Dear NFL, Whither Alexis Serna?

SOMEONE WILL NEED to explain it to me because it doesn't make a whole lot of sense. His career points are second most all-time in the Pacific-10 conference. He is eighth -- all-time -- in NCAA history for points scored by a kicker. And yet no NFL team has signed Alexis Serna to an undrafted free agent contract?

Most didn't really expect Alexis Serna to be drafted, despite some of the speculation leading up to the April 26-27 event.

Few kickers are chosen. There are 32 NFL teams, but only two kickers were selected this year, in the sixth and seventh rounds.

But that no team has snapped Serna up since the draft ended? Now that is something of a shocker.

Nine kickers have been signed to undrafted free agent contracts since the draft concluded. But one of the guys who made his kicks, and made them in the clutch, remains on the outside looking in.

There is no shortage of anecdotal evidence over Serna's four year career: Leading the Pac-10 in field goal percentage in 2004. His six field goals against Washington in 2005. The 40-yard game winner against Oregon his junior year. The 41-yarder in overtime of the Civil War last year, knotting up the score and setting up James Rodgers' subsequent gallop to victory.

ANOTHER CRITICAL ITEM somehow overlooked by NFL scouts is Serna's ability to bounce back from adversity. Everyone remembers what happened at LSU his freshman season. Playing on a swatch of earth more mud than grass, Serna missed four extra points in a 22-21 nationally televised loss.

For someone still a teenager, few expected him to come back from that. But come back he did, and furiously so, making 29 consecutive extra points after that and connecting on 17 of 20 field goals. He was, incredibly after that debut, a Lou Groza semi-finalist that year. The next year, he went ahead and won the award given to the best college kicker in the land.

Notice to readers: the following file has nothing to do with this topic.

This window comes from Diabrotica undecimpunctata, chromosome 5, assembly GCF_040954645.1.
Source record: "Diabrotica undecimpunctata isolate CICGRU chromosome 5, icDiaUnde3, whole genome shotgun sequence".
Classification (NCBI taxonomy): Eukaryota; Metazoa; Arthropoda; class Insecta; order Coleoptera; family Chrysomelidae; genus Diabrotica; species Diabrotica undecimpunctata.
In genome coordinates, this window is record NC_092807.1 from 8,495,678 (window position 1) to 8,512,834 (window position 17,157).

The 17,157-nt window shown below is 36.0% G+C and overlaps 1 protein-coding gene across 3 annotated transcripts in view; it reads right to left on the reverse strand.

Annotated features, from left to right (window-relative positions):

SERNA'S HAD HIS moment of truth. It happened early and now, if and when he does miss, he's already shown time and time again he's going to make the next one. He spent four highly successful years at Oregon State proving that thesis.

"Kicking at this level," once said Adam Vinatieri, generally considered the best kicker in the NFL, "is all about how you handle pressure. We're on an island; everyone is watching us. It's not like some play where only the coaches who can see the film can tell who screwed up. The difference between kickers is, can you do it when the lights are on?"

Serna can, has and will again, if someone picks him up. Pressure, smessure.

The knock on Serna in the pre-draft days was his size, which seems odd given that most kickers lope down the field precisely in a way that they won't be in on a tackle. Serna doesn't have the biggest leg, but he's well above average, nailing a 58-yarder against Cal, and seven field goals of 50-yards plus during his Beaver career.

Vinatieri doesn't have that big a leg either. But he's consistent, and he makes pressure kicks.

Just like Serna.

MAYBE SERNA WILL get a shot later, down the road, rather than sooner. Kickers brought into camp with high expectations and quickly cut include Justin Medlock, who was drafted by the Kansas City Chiefs in the fifth round last year. The Chiefs cut him after his first NFL game.

Or maybe Serna will get his start in the CFL, Arena League or one of the other NFL training grounds. Vinatieri was kicking in the World League of American Football when he received an invitation to the 1996 New England Patriots' training camp.

Whoever does eventually warm up to the idea is going to get a gem. And a whole lot of points, plus some game winners to boot.


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